Prabhupada: That is another thing.

Schumacher: That's what I was saying, you see.

Prabhupada: When there is no food, so human life is more important than animal life. So the human life should be saved at the sacrifice of animals. That is another question. But where there is complete facilities to get very nice, nutritious food, why these poor animals should be killed?

Revatinandana: But in the last week we've had a Jesuit priest, a Black Friar's monk, several other theologically inclined Christian gentlemen have been here, and not one of them has assented to that statement. They do not agree. They think that...

Prabhupada: They do not agree that animal killing is sinful. They do not agree.

Schumacher: It's a very long question, isn't it. I mean...

Prabhupada: No, it is a simple question. Killing, do you think killing is very good business? Then why it is forbidden, "Thou shall not kill."

Schumacher: No, but sometimes protection is necessary.

Prabhupada: That is another thing. Generally, you should not kill. But when there is absolute necessity, that is another thing. But generally, this killing process you cannot support, and at the same time, you want to make the society purified. You commit sinful activities; at the same time, you want to purify. How it is possible?

Schumacher: I think a society can survive, and spirituality can survive, even among meat-eaters. It's much more difficult, I imagine, that a society can survive which has animal factories.....I mean there is the ruling assumption that you need it, which I challenge and you challenge....
The Buddhists have got a good, a good formula on this, and...

Prabhupada: It is not the question of Buddhist, Christian or Hindu. It is common sense philosophy.

Schumacher: The Buddhists have a good compromise on this. They say you can eat meat...

Prabhupada: No, no strict Buddhist will say.

Schumacher: ...but because you're not allowed to kill animals for eating meat.

Prabhupada: What is this?

Schumacher: So they let the Muslims kill the animals.

Prabhupada: Eight kinds of criminals. In killing animals, there are eight kinds of criminals. One who is killing, one who is ordering, one who is purchasing, one who is eating, one who is cooking, in this way... Just like if a man is killed. If a man is killed and there are so many persons implicated, it does not mean that only one who has killed, he becomes criminal. All others who are implicated in that killing business, they are criminals. This is pollution....

God consciousness cannot be achieved without being pure. In the Bhagavad-gita it is said, param brahma param dhama pavitram paramam bhavan [Bg. 10.12]. God is the supreme pure. You cannot approach God, you cannot understand God, in impure condition. And without God consciousness, there cannot be any purification. You try to understand this simple fact, that without God consciousness, you may prescribe so many things -- they will be all failure, all failure. And God consciousness cannot be achieved without being pure. This is the problem. Now you can think over it.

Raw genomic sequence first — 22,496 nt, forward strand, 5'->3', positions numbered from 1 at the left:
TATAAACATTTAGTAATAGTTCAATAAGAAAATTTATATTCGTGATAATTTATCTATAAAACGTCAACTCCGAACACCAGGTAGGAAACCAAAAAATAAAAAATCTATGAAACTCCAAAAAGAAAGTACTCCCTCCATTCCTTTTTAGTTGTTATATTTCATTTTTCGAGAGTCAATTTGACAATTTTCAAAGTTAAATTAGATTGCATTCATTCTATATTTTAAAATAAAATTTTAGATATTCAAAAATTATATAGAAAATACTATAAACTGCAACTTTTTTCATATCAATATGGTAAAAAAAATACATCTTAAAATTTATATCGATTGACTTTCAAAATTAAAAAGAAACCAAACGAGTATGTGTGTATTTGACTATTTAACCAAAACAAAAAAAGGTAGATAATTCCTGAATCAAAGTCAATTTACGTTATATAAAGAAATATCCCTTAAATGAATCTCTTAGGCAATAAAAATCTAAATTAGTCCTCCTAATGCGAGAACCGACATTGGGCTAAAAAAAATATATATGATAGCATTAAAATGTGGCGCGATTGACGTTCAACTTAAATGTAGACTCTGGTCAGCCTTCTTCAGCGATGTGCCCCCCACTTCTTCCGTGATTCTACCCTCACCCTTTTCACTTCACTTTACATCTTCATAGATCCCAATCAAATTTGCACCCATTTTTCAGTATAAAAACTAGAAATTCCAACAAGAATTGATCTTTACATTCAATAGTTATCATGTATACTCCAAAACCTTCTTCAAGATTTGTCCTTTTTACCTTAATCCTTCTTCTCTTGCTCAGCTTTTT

Schumacher: I agree with that.

Prabhupada: Yes. You can defend your theory but that will not help purification of the society. That will not help. Take it for granted. You can make so many theories but if you remain impure, if you are not God conscious, all these theories will be useless. Harav abhaktasya kuto mahad-guna mano-rathe... [SB 5.18.12]. This is simply mental speculation. Mano-rathena, hovering on the mental plane, you can jump from this to that, but that will not solve the problem. Mano-rathenasati dhavato bahih. So we do not act on mental speculation. It may be our credit or discredit. That is different thing. We simply follow the standard policy. That is Krsna consciousness. Now, everything is described in the Bhagavad-gita, how to become a brahmana, how to become a ksatriya, how to become a vaisya, how to become a sudra, or how to remain less important than the sudras. The societies must be divided in different divisions. They should work conjointly...


Carlo said...

Very nice quotes from Prabhupada. Uncompromisingly convincing. "Small is Beautiful" should be required reading for anyone aspiring to leadership and only a leader of society who puts its principles in practice is worthy of the name.

Babhru das said...

Somehow I missed the fact that Srila Prabhupada met with Schumacher. His ideas still live, and there's an E. F. Schumacher Society. I always liked the subtitle of his book: Economics as If People Mattered.

Thanks, Nava.

Billy said...

Well - Jesus said; "It is not that which goes into the mouth that defiles a man, it is that that which comes out of the mouth that defiles a man." As you know, I have been a vegetarian to honor God - but I have also eaten animals to honor God. And one's heart and motivation is arguably core to spiritual practice and faith.

It is worth pointing out that in the Judeo Christian tradition, there is more than a "common sense" imperative regarding a non-vegetarian diet. In the "Old Testament Age" the Creator gave specific Commandments regarding what may and may not be eaten, and how what could be eaten should be prepared. In the "New Testament Age" these laws were in fact liberalized. But in neither instance did the Creator prohibit meat eating, rather meat eating was clearly an approved diet. And burnt offerings of Cattle, Sheep, etc. - which requires killing - was a requirement for believers in the Old Testament age.